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Why Animals are Good for Our Health


There’s no denying that a snuggle from our pup or a cozy cat in our lap is comforting after a rough day. But companionship between animals and humans also has the power to heal. Even looking at photos of our furry friends can lift our spirits. Flip through the slideshow above and see for yourself!

We spoke with OhioHealth psychologist Ruth Goldberg, PhD, to learn what science says about the human-animal bond.

Fur, feathers, scales and tails – all animals offer health benefits

Goldberg says any animal can serve in a therapeutic capacity — choice really just depends on individual preference. Dogs, cats, horses, birds, dolphins, llamas, rats, hamsters and fish are just some of the many animals that have been studied. And the benefits extend not only to humans but the animals as well.

Animals offer social, emotional and physical health benefits

A landmark study in 1980 by Erika Friedmann, PhD, popularized research into the therapeutic effects of human-animal interaction, says Goldberg. Friedmann’s study revealed that patients discharged from a coronary care unit who also owned a dog or cat were more likely to survive in the year following than those who did not own a pet.

Additional studies by Friedmann and other scientists suggest that interacting with animals can:

  • Lower blood pressure, cholesterol and triglyceride levels
  • Reduce reliance on medications
  • Reduce physical pain
  • Increase physical activity
  • Increase autonomic nervous system activity
  • Stimulate mental capacity and improve memory recall and event sequencing
  • Provide comfort
  • Stimulate the release of serotonin, prolactin and oxytocin, hormones that elevate our mood
  • Calm anxiety and slow breathing
  • Reduce loneliness and depression
  • Promote social interaction
  • Provide a happy distraction

And it doesn’t take long to see the benefits, says Goldberg. In fact, a study of hospitalized heart failure patients at the Ronald Reagan UCLA Medical Center discovered that a single 12-minute visit from a volunteer with a dog helped improve heart and lung function more effectively than a visit from another human.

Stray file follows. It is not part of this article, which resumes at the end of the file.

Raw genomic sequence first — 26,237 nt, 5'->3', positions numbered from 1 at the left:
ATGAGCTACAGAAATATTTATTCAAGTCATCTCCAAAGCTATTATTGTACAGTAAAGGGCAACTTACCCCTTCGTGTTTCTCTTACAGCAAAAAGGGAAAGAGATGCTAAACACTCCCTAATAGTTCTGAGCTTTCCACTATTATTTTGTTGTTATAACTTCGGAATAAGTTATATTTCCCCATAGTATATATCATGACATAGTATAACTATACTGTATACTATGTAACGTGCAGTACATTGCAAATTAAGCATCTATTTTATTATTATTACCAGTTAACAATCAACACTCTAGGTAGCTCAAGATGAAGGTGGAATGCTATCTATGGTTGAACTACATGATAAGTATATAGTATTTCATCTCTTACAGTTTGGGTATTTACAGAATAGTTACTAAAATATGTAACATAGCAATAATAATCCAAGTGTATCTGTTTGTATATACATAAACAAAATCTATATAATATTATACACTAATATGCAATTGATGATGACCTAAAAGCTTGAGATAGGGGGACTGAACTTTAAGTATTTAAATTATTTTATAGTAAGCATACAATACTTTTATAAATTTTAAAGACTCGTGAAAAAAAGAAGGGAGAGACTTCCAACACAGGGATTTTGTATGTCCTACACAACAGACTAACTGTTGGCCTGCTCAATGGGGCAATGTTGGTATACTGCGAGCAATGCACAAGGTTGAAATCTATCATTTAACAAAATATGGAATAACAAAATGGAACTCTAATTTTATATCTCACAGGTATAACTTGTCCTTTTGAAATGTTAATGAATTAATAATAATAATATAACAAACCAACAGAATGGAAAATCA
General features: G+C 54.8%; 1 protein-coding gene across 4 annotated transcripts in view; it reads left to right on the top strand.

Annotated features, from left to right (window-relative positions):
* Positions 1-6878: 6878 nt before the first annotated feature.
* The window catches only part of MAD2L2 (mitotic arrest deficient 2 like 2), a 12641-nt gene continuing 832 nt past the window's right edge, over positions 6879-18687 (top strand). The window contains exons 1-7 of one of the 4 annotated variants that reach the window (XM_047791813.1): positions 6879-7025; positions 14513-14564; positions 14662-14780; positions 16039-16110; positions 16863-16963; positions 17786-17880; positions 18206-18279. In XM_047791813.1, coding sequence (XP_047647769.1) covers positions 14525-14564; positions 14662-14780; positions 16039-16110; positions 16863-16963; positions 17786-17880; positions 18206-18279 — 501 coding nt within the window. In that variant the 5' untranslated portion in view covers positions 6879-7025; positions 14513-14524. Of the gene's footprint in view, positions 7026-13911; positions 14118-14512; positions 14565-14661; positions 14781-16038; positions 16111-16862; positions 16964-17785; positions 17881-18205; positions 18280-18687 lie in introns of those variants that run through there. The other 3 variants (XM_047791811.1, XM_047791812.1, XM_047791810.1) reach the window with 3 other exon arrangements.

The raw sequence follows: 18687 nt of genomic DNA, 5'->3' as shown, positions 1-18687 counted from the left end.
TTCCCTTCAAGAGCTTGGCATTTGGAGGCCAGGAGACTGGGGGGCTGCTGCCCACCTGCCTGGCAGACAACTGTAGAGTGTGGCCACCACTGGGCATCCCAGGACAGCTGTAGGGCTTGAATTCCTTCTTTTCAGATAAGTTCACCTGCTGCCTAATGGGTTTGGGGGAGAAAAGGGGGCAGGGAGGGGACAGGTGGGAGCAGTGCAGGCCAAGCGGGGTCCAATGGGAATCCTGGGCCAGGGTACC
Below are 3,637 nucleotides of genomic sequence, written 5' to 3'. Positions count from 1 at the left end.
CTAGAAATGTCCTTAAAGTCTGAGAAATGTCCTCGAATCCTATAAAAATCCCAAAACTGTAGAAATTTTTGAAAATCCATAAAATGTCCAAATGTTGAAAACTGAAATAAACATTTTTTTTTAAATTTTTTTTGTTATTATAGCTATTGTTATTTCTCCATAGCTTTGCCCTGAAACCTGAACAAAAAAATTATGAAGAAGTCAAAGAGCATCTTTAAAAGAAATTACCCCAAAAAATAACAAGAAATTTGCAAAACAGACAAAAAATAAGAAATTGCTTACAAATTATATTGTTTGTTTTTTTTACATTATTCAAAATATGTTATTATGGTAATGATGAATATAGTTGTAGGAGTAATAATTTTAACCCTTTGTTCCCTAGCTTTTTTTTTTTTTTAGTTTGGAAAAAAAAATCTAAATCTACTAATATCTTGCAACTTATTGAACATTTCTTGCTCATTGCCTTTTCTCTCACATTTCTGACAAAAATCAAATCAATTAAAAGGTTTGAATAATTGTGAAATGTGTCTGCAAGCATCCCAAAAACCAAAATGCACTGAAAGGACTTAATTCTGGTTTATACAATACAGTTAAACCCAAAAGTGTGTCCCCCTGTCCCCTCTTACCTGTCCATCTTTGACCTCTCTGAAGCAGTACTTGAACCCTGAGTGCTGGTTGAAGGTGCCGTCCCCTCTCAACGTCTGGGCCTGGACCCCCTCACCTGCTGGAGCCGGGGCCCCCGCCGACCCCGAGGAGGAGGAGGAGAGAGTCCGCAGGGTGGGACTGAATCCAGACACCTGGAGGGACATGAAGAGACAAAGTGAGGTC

Animals in Action

Joyce Jacobson, a volunteer at OhioHealth Riverside Methodist Hospital and handler for Wesley, the hospital’s new therapy dog, has witnessed some of these health benefits firsthand. “I can remember a time when a nurse took a patient’s blood pressure as Wesley and I were leaving a patient’s room, and it was much lower than what it had been before our visit.”

Therapy animals are uplifting, she says. “They’re fun and they bring a smile to your face. Once, while making our hospital rounds, Wesley and I came upon a patient who hadn’t seen her dogs in a month. They lowered the gurney so she could pet him, and by the end of the short visit it wasn’t just her who was smiling, it was the whole group!”

Jacobson says Wesley also helps draw people out of their shells. “People in the hospital aren’t feeling well, they’re stressed, scared and sometimes grieving. Wesley offers a nonjudgmental ear and unconditional love, so many patients and their families will just pour their hearts out to him. He lifts an emotional burden off of them.”

Value transcends science

Goldberg says the study of human-animal interaction is growing rapidly and cautions that much of the existing research is correlational. “It doesn’t prove that pet ownership causes better health, but rather suggests they are associated.”

But Jacobson harbors no doubts. “Animals have an extra something special that humans can’t recreate. At Riverside, we call it ‘getting your Wesley fix.’ I think what proves his value most is when people approach us to say, ‘Thank you. This is just wonderful what you are doing.’”

The OhioHealth Facility Therapy Dog program is growing! See how you can support the program and bring “paws”itive energy to OhioHealth.


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